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cadet blogs

From Boring to Books

(Extracurricular Activities and Faith-Based Involvement, The Cadet Experience, Class of 2015) Permanent link
Sherman Photo As spring slowly creeps into Connecticut, I find it hard to focus on schoolwork with the warm breezes flowing through the now-open windows in our classrooms. Half of my mind is already at my summer assignment, the Sequoia, a 225’ buoy tender from…Guam! Spring semester the third time around has been, in some ways, boring (for lack of a better term). Perhaps routine is a better word: life just seems so rote. Wake up, get breakfast, go to class, eat lunch, class, run, dinner, homework, bed, repeat. It’s that time of year where the first class cadets get senioritis and the rest of us get “summer-itis” (again, for lack of a better word). Not that life hasn’t been busy and that there aren’t things to be focusing on! I’m still working on a video blog from FEBRUARY! Hopefully I can get it out before the end of the semester in just three short weeks!


Anyway, I am happy to say that I have found a wonderful way to combat the boredom (severe cabin fever?). Books! I think perhaps part of my boredom is that I actually do have more free time now that I am an upper-class, so instead of frantically running from place to place doing this and that, I actually have time to just sit and read. It’s been fantastic. There are some nights when I just put the homework aside (it’s usually not due until the day following the next given our alternating days class schedule) and lie in bed with a fiction novel. Other nights, my roommate and I both read in bed before falling asleep. It’s hard to explain, but it’s wonderful. The sense of adventure is great as is the emotional excitement, charge, and catharsis one gets from a particularly gripping novel. I carry my book with me everywhere so that, if I get a have free second here or there, I can read it.


I didn’t do much “fun reading” in my first two years here, so now I have to make up for it! I discovered that our library even has a fiction section—and here I thought it was just a research library. I’ve found many great books to read, and I’m happy to say that my reading list is, for the time being, at least, getting shorter…slowly but surely. I’ve heard many people say that great leaders read a lot. I hope that’s true, and I hope that as I continue here at the Academy and eventually out in the fleet that I continue to read all types of books—fiction and non-fiction alike. The summers have always been great times to catch up on reading and I’m looking forward to this one for sure! My cutter will be making the journey from Hawaii to Guam, so when I’m not learning how to navigate and steer the cutter or what the signs of a failing engine are, when I’m not staring across the endless Pacific, I’ll be reading…probably inside to save my skin from the harsh tropical sun (along with my many books, I’ll be bringing many bottles of sunscreen). And when we’re in port, I’ll bring a book to the beach and attempt to get some semblance of a tan.


Needless to say, reading is great—I’ve always loved it, and I’m glad to be getting back into it and finding a great cure to an otherwise relatively mundane semester.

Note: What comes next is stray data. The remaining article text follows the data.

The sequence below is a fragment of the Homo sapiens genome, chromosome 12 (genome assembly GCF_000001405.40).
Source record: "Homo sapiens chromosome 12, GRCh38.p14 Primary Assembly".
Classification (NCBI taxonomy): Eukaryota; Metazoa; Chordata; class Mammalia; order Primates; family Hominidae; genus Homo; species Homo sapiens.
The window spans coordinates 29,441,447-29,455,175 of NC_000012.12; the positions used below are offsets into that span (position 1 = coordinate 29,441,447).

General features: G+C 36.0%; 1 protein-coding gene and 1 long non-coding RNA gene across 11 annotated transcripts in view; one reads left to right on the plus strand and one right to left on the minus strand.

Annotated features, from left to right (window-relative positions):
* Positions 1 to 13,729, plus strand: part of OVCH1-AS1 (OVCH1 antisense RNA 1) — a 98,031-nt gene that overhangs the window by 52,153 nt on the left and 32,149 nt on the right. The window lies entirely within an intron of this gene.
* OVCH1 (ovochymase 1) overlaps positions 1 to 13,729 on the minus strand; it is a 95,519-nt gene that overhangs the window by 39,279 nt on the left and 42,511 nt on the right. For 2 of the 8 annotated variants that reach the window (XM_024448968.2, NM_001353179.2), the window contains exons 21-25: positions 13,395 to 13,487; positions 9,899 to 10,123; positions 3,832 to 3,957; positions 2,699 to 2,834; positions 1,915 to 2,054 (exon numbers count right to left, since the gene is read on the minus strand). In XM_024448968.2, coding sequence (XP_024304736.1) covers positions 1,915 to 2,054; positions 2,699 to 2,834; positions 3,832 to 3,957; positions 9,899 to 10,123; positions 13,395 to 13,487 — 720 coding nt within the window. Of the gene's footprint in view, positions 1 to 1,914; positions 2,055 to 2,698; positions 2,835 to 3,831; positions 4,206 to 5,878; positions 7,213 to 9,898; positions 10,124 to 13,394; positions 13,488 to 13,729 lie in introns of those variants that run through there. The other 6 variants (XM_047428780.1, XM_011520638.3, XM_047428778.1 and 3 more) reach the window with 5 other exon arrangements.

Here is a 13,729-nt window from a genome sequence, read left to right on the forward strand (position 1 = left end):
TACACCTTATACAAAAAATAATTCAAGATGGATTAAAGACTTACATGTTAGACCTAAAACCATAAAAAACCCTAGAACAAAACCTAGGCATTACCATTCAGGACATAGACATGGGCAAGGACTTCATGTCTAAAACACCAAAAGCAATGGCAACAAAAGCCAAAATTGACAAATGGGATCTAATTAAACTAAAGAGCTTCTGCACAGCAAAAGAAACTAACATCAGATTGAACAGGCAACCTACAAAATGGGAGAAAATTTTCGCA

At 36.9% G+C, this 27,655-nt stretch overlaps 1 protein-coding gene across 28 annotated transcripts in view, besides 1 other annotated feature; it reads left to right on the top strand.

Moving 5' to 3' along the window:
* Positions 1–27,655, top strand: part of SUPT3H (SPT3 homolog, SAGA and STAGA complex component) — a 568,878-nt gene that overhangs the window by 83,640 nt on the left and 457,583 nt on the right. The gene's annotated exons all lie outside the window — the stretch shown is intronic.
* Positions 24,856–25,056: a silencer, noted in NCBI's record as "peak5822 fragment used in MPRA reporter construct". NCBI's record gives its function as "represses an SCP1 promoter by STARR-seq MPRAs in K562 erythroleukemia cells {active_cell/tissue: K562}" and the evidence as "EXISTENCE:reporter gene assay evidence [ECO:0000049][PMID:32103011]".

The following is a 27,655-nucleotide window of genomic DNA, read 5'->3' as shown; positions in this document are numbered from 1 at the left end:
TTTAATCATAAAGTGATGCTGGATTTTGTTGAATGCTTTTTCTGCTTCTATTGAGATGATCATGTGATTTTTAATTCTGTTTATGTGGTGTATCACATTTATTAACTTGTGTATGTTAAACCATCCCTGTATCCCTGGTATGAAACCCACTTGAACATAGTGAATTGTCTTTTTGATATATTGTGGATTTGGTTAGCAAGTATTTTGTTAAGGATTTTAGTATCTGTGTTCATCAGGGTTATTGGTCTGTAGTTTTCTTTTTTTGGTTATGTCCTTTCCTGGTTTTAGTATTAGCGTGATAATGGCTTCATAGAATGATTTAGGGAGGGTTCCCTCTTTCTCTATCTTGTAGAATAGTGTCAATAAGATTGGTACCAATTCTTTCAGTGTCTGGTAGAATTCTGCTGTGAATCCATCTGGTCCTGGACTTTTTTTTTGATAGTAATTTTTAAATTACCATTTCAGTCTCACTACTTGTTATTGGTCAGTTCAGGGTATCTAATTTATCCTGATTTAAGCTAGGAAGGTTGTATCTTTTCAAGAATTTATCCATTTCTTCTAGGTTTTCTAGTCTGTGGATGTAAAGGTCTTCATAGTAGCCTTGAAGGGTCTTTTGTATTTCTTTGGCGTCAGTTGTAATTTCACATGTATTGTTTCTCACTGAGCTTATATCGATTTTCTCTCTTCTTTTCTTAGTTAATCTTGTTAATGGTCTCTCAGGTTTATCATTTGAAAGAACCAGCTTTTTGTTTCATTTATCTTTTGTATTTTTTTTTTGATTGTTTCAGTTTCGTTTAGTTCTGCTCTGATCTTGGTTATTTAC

Happy spring! Go Bears and go books!



More about Justin.


End of 4/c Year Update

(Academics, The Cadet Experience, Class of 2017) Permanent link
Ritchie Photo As the number of days to go until graduation reaches the 40’s and the temperature outside finally rises above 40, things start to get crazy at the Academy. There are more military trainings to prepare each class for the summer, providing us with both information for our work in the fleet and warnings to be careful during our time on leave. This summer, I’ll be spending five weeks on Eagle, sailing to the Caribbean, and six weeks at a small boat station in Florida. Every year, the upcoming 3/c spend part of their summer training on Eagle and part of the summer at an assignment in the fleet or in summer school. These experiences offer us the opportunity to employ what we learned in our 4/c Navigation class throughout the year as well as provide us the opportunity to learn and grow more as future officers. The weeks are winding down quickly, and I’m really looking forward to it.


At the end of the school year, I remember teachers in high school would always try to cram in all the rest of the material they were supposed to cover in a course; it made the last few weeks really stressful. Here, other than finals week, 4/c cadets usually have at most two exams per week. There are exam periods on Tuesday and Thursday where the officers and professors who teach 4/c courses schedule exams so they don’t overlap, and no one gets stuck taking two exams in one day. The only place where this doesn’t apply is in Navigation Lab where it is possible to have a Nav Lab exam after another exam in the morning. The system really helps me to stay focused and study more efficiently for one subject at a time.


My class finished passing our boards soon after spring break, but we still haven’t been granted carry-on. Almost all of the upper-class say we deserve it and we’ve earned it, so the decision is just waiting on command. There are rumors that we will be granted carry-on for finals week, which gives us something to look forward to for now. The weather has been the main thing keeping my morale up. The much-needed sunshine and warmth have really helped me to renew a positive outlook, and it feels so nice to finally be in short sleeves again. I’m hoping for smooth sailing through the rest of the semester.



More about Sarah.